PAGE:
No matter. There are countless combinations of evocative accessories to carry gardens in all climates through the changes of weather, and weather-tolerant plants to boot.
For some ten years or so, a strange and beautiful thing happened between two men who had practically nothing in common other than a love in growing and joy in sharing simple garden plants.
This is saying a lot, but “Dirt” was without a doubt one of the most overflowing humans I have ever encountered. Bigger-than-life he was – tall, colorful, thoughtful, bawdy, humorous, and, yes, easily outraged and loudly opinionated (usually spot-on).
First met him by accident, while cruising backstreets of small-towns looking for interesting cottage gardens and the pass-along plants usually found in them – one of the best ways to uncover hardy, garden-variety plants.
His unmissable garden, nestled beside a railroad crossing in a small town in rural Mississippi, stopped me in my tracks. The outstanding “total yard show” was overstuffed and overflowing with kaleidoscopic combinations of plants and home-made yard art made from found objects. Its care-taker – a tall, lanky man with a do-rag on his head and a Kaiser blade in hand – met me at the gate. He wouldn’t invite me in, much less tell me his name, instructing me to just call him Dirt.
For the past thirty years – since my now-grown son was still in a child restraint seat – my old antique pickup truck has had a diminutive but productive potager garden overstuffed with flowers, herbs, and vegetables. That’s right, the working truck has a working garden in the back!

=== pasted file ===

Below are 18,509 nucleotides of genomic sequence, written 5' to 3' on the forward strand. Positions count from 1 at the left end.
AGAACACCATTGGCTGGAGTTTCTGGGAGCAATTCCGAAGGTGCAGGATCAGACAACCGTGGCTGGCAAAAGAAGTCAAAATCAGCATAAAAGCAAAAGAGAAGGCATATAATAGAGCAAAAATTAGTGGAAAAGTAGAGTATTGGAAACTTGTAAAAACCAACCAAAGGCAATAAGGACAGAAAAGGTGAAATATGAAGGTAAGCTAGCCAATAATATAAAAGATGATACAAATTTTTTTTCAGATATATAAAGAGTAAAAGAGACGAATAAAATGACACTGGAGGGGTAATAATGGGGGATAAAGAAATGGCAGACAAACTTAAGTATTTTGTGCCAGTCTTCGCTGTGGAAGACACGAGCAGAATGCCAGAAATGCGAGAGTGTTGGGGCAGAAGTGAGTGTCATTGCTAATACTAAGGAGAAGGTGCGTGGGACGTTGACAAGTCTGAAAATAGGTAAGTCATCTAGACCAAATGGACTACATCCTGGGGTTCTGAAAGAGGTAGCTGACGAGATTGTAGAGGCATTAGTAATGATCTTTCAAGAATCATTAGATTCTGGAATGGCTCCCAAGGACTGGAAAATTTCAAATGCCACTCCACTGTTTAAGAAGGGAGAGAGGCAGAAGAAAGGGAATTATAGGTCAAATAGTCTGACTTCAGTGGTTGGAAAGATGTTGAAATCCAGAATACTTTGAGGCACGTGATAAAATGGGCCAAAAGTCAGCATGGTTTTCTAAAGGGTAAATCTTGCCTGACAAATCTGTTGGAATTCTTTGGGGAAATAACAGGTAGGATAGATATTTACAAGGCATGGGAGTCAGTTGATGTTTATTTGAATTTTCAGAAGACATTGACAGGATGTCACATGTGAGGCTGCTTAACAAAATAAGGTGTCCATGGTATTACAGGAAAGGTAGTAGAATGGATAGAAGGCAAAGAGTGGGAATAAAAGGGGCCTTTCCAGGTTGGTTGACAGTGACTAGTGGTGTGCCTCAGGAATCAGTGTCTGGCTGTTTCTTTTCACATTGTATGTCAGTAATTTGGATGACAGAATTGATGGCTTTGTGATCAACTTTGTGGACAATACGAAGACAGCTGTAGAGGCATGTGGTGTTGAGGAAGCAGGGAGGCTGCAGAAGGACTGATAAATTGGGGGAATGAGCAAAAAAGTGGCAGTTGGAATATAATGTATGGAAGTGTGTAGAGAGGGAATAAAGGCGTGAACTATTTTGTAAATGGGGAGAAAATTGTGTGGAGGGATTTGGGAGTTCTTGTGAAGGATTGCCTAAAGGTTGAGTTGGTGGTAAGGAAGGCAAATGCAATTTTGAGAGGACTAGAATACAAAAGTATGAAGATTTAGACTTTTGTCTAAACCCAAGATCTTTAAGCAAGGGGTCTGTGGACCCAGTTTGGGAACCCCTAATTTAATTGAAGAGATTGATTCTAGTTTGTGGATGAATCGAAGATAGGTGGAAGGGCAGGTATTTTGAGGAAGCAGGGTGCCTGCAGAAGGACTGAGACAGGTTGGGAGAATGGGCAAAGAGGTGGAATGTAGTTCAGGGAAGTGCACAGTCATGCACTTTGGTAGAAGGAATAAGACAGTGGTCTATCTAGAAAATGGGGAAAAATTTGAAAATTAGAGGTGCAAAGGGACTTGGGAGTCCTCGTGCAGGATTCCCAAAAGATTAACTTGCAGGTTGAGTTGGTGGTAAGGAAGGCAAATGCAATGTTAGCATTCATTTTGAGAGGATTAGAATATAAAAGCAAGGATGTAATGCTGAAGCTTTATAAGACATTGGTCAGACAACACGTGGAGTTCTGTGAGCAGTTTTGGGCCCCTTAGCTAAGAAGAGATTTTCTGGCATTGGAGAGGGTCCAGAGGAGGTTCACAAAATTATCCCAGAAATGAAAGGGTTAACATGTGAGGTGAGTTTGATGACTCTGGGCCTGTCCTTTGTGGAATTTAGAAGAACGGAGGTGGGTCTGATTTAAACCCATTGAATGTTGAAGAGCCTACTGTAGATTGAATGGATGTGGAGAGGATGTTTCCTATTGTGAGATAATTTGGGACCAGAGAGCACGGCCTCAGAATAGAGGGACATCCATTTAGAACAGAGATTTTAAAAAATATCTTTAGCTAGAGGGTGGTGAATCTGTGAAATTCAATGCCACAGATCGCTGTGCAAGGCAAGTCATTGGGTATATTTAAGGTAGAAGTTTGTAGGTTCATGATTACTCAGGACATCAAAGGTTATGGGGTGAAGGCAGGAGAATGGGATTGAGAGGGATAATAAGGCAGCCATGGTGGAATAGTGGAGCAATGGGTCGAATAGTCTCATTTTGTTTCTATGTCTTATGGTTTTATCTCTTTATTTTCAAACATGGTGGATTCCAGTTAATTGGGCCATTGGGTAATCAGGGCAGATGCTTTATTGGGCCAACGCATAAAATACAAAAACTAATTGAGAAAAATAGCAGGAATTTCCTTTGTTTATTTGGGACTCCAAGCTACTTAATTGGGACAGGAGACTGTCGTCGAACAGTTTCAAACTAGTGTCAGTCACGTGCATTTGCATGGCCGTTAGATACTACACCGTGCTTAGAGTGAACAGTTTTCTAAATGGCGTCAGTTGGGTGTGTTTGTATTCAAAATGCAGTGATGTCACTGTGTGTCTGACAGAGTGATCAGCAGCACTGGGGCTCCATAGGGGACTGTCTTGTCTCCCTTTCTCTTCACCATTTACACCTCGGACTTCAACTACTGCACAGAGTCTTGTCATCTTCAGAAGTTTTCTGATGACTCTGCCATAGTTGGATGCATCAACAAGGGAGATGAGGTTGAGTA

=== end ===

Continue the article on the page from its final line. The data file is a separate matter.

I started it out from frustration with one too many people whining about not having a place to garden. Thinking “What’d be the hardest place, the acid test, to give it a go?” I decided to try it in the back of my pickup truck.
Bulbs, tubers, corms, whatever – they are solid, fleshy little things that you plant in the ground and they sprout roots, leaves, and often flowers. Most come and go throughout the year; some are hardy outside in the ground, some are tender and have to be replanted every year.
Classic passalong bulbs for the Southeast include daffodils, painted Arum, huge Crinum lilies, low-growing star flower (Ipheion), red Amaryllis, Lycoris (both the red “spider lily” and pink “naked ladies”), Spanish bluebells, summer snowflake (Leucojum, with little white bells with green dots, often confused with snowbells which grow better farther north), magenta hardy Gladiolus (G. byzantinus), tall summer-flowering Philippine lily, hidden ginger (Curcuma), elephant ears, garlic, and tiger lily. There are others of course!
They’re plants that everyone grows, but hardly anyone buys…
Each has a strong value or combination of values -pretty, fragrant, extra productive, long-flowering, family heirloom, fascinating history, whatever – making it desirable by a lot of different kinds of gardeners.
Each is easy to grow without special soil preparation, extra watering or other horticultural finesse, and grows well in a wide range of conditions.
Each is relatively insect and disease free – I mean, who wants a plant that is always boogered up?
And, most importantly, each is easy to propagate by seed, division, or cutting, else it won’t be easy to share.